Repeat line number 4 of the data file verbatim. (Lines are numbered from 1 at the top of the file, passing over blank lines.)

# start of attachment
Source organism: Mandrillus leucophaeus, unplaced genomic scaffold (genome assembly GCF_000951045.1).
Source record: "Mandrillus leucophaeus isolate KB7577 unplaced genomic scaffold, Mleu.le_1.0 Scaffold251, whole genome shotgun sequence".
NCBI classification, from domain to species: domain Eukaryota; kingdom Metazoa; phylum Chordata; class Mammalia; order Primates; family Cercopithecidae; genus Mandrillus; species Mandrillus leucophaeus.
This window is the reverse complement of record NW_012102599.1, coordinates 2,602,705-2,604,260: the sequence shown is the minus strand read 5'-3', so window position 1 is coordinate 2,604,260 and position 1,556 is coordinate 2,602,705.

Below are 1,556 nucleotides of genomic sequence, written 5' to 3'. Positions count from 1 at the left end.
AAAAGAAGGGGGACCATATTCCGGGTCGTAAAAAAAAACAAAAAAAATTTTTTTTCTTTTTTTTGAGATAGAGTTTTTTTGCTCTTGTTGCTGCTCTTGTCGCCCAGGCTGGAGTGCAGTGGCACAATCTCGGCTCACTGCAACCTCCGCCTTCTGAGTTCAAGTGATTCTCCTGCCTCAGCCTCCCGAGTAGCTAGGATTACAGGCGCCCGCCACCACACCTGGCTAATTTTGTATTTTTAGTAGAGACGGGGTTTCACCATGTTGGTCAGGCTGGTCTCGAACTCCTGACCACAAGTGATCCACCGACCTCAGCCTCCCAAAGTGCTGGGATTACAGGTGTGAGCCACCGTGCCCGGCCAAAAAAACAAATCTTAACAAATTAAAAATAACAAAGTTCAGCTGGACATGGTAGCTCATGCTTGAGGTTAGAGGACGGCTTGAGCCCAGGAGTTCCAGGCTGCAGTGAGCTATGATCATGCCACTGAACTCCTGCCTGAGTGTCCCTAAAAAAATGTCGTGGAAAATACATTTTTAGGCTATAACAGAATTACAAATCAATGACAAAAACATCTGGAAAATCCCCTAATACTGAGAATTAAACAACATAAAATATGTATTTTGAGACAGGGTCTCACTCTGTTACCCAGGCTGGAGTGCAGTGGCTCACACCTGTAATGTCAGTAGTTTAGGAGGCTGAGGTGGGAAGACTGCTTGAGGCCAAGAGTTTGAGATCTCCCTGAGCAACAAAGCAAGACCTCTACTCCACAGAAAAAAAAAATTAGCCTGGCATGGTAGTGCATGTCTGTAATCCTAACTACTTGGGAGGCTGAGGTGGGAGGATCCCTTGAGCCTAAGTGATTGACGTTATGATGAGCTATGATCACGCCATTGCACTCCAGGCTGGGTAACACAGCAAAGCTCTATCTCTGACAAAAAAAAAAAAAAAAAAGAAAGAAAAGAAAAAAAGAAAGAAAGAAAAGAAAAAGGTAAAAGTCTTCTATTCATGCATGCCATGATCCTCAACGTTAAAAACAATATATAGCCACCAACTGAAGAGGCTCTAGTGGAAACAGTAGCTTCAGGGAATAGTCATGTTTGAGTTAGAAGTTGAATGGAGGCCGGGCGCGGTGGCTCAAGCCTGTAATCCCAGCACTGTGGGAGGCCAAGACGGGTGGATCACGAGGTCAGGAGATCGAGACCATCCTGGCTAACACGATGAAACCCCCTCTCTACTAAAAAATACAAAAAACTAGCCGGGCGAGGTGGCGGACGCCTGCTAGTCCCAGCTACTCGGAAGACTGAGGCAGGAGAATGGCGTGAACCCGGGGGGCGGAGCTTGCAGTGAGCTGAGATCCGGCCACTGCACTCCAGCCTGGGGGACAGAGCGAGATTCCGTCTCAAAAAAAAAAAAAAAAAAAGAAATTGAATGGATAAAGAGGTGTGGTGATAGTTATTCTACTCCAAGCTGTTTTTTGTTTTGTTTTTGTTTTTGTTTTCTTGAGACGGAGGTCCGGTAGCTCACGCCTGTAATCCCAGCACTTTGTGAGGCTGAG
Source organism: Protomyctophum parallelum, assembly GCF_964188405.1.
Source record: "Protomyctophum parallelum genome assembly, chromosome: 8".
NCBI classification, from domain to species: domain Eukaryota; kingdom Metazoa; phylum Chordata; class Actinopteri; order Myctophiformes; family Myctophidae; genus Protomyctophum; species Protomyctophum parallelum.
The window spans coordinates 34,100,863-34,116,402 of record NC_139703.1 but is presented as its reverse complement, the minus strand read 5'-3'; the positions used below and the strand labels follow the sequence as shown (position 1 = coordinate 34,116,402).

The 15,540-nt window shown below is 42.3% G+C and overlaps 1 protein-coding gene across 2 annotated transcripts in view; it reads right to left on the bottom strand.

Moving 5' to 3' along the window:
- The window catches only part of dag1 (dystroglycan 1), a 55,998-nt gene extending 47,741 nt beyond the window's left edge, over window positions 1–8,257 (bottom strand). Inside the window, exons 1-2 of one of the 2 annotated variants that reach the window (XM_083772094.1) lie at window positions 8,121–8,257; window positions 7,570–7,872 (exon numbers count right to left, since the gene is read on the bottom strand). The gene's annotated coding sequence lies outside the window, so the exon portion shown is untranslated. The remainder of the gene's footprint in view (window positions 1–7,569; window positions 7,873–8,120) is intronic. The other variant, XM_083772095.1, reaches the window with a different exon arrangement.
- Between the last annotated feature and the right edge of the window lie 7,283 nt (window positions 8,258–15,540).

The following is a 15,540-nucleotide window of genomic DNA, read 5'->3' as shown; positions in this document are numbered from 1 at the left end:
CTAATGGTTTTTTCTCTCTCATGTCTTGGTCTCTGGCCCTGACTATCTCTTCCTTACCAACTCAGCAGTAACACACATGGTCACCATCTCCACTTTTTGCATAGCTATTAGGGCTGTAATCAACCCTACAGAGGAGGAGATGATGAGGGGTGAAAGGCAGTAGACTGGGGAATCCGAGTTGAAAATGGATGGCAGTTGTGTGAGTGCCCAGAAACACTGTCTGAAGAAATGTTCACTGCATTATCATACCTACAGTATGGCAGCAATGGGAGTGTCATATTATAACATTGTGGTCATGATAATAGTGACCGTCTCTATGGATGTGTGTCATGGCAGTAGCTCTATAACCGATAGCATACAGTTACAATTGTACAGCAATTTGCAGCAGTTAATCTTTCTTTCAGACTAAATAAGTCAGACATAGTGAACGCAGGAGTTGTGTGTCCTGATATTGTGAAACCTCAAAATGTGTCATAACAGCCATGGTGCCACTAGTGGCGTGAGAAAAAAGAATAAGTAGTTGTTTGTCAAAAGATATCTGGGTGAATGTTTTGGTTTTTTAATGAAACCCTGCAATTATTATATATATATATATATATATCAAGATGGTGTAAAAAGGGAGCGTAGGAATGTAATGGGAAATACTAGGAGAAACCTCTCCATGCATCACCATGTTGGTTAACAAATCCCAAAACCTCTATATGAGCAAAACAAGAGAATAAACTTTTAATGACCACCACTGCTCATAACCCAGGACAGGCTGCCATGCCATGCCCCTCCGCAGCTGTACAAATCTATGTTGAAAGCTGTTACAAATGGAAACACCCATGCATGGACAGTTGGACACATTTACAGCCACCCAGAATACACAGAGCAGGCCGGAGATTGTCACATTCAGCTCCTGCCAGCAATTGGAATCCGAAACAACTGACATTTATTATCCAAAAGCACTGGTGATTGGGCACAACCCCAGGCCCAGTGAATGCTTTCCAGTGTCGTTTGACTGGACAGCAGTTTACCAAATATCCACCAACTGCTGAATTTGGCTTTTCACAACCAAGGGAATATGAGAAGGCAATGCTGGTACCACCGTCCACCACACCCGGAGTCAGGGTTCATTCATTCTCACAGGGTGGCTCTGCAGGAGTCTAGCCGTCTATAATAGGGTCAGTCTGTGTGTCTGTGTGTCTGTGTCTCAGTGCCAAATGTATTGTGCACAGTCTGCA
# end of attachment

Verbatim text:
This window is the reverse complement of record NW_012102599.1, coordinates 2,602,705-2,604,260: the sequence shown is the minus strand read 5'-3', so window position 1 is coordinate 2,604,260 and position 1,556 is coordinate 2,602,705.